Māori Plant Use

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Plant Use Details 

 
Agathis australis. Kauri. Main reference.
FAMILY: Araucariaceae
BOTANICAL NAME: Agathis australis
MĀORI NAME: KAURI
Sapling: koare.
Resin: kāpia, ware
COMMON NAME: kauri
MEDICINAL: Gum scraped to powder, applied with olive oil to burns (Adams 1945).
Fresh gum resin chewed as masticatory (Colenso 1869a, 1869b; Kirk, in Taylor, 1870; Taylor 1855; others).

Related pharmacology in Brooker, Cambie and Cooper 1987
See Riley 1994 for information on medicinal uses of related plants elsewhere in the world.
DYES: Soot used in making blue dye for tattooing (Bell 1890).
Kauri resin, kāpia, used in burning for soot for tattooing. Process described (Colenso 1892b; Taylor 1855) Used to make black paint.
DOMESTIC: Wallace 1989 found 59 fernroot beaters, 4 mauls, 5 aute beaters, and 2 weapons made from branch heartwood of kauri, among museum artefacts he tested. Also a ko, 2 hoto, 4 wakahuia from timber.
CONSTRUCTION: Timber tree - boats, houses, cabinetmaking. (N.B. - Extensive details on colonial timber uses and on kauri gum trade generally not part of this database).
Resin, building qualities lauded by Nicholas 1817. Used in house timbers, carvings.
FISHING AND HUNTING: Used for canoes by Māori north of Thames (Colenso 1869a).
Among Ngapuhi, soot collected from burning heartwood of kauri or rimu, mixed with shark oil and used for painting canoes (Best 1925).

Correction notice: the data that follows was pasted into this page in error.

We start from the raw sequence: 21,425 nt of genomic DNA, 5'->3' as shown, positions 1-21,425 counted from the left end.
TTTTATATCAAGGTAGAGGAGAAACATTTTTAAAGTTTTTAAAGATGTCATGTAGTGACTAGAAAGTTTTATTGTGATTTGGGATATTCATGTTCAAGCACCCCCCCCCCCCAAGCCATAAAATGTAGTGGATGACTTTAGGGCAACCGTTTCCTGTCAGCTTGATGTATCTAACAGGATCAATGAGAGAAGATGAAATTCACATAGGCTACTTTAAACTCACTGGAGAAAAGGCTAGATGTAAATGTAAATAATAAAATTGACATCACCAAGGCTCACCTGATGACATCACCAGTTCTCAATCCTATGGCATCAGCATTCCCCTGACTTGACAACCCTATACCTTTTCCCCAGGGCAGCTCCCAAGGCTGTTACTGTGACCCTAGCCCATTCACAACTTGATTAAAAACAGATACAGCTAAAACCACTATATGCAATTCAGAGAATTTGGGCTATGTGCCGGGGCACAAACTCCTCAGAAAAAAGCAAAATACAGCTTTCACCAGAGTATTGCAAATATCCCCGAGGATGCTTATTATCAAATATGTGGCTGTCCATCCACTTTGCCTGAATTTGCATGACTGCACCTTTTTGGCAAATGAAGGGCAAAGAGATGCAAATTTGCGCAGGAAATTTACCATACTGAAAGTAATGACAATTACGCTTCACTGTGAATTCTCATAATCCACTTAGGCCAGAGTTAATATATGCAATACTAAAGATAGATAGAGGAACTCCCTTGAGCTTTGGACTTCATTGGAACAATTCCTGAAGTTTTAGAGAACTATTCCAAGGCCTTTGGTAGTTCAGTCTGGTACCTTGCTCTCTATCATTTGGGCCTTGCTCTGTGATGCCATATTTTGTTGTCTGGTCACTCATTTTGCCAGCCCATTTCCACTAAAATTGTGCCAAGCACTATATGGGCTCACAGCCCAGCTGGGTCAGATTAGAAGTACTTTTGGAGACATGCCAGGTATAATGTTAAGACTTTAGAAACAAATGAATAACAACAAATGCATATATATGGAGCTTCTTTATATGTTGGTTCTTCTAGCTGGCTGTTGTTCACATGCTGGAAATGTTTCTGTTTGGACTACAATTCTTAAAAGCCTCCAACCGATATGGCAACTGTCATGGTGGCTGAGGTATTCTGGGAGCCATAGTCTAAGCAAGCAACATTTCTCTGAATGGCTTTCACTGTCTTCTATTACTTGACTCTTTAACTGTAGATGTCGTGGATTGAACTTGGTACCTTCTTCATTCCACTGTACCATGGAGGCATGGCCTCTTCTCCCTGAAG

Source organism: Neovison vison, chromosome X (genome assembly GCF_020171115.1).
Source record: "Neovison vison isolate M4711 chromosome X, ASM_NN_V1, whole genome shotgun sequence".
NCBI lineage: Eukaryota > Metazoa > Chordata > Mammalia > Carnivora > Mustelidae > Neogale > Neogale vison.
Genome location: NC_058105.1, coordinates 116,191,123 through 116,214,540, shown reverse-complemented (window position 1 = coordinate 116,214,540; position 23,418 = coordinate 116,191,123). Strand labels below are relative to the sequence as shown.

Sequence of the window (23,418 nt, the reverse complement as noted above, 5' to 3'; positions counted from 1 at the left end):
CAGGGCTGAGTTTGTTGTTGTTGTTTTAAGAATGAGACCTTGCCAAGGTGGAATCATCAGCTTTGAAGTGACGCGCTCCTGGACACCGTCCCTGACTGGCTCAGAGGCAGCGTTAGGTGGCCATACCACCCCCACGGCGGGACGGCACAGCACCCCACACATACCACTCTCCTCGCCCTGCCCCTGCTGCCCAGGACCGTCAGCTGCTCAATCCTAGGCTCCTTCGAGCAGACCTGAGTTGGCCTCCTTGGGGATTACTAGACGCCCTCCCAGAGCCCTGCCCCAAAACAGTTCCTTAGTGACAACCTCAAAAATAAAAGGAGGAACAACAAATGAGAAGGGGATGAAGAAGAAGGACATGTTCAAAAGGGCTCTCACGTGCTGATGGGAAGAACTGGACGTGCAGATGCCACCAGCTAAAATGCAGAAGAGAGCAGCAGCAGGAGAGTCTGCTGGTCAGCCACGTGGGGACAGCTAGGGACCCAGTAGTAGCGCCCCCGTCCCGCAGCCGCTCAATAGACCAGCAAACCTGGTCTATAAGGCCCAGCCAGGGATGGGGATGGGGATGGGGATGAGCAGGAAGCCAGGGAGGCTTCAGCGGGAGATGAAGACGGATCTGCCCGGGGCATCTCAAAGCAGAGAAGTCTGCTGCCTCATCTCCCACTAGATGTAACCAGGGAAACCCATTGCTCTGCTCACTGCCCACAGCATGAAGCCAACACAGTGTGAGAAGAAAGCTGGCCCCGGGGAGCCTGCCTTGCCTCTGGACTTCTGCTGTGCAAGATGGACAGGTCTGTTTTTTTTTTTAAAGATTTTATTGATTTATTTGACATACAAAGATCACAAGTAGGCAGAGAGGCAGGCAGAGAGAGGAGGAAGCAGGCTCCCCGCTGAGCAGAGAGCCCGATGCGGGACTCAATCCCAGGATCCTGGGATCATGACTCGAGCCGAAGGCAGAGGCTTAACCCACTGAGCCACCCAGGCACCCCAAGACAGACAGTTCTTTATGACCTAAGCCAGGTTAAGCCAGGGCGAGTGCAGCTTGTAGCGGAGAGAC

Kauri resin burnt to attract eels and other fish.(Servant 1973)
CHEMISTRY: Chemical constituents (resins, essential oils) listed in Cambie 1976, 1988 with many references.
PROVERBS: 'Puritia to ngarahu kauri! Keep (to thyself) thy kauri-resin soot!
This saying was used when a person was unwillling to give what was asked, the same being some common thing and not at all needed by the owner.

Soot from burning kauri-resin...was carefully collected in a very peculiar manner and ony by much pains, and buried in the earth placed in a hollowed soft-stone, where it was kept for years, and said to improve in quality by age; it was used as a black pigment in tattooing. But there is a double meaning here, viz.: You may never require it, or live to use it!' (Colenso 1880: 144)
RECORD NUMBER: 1078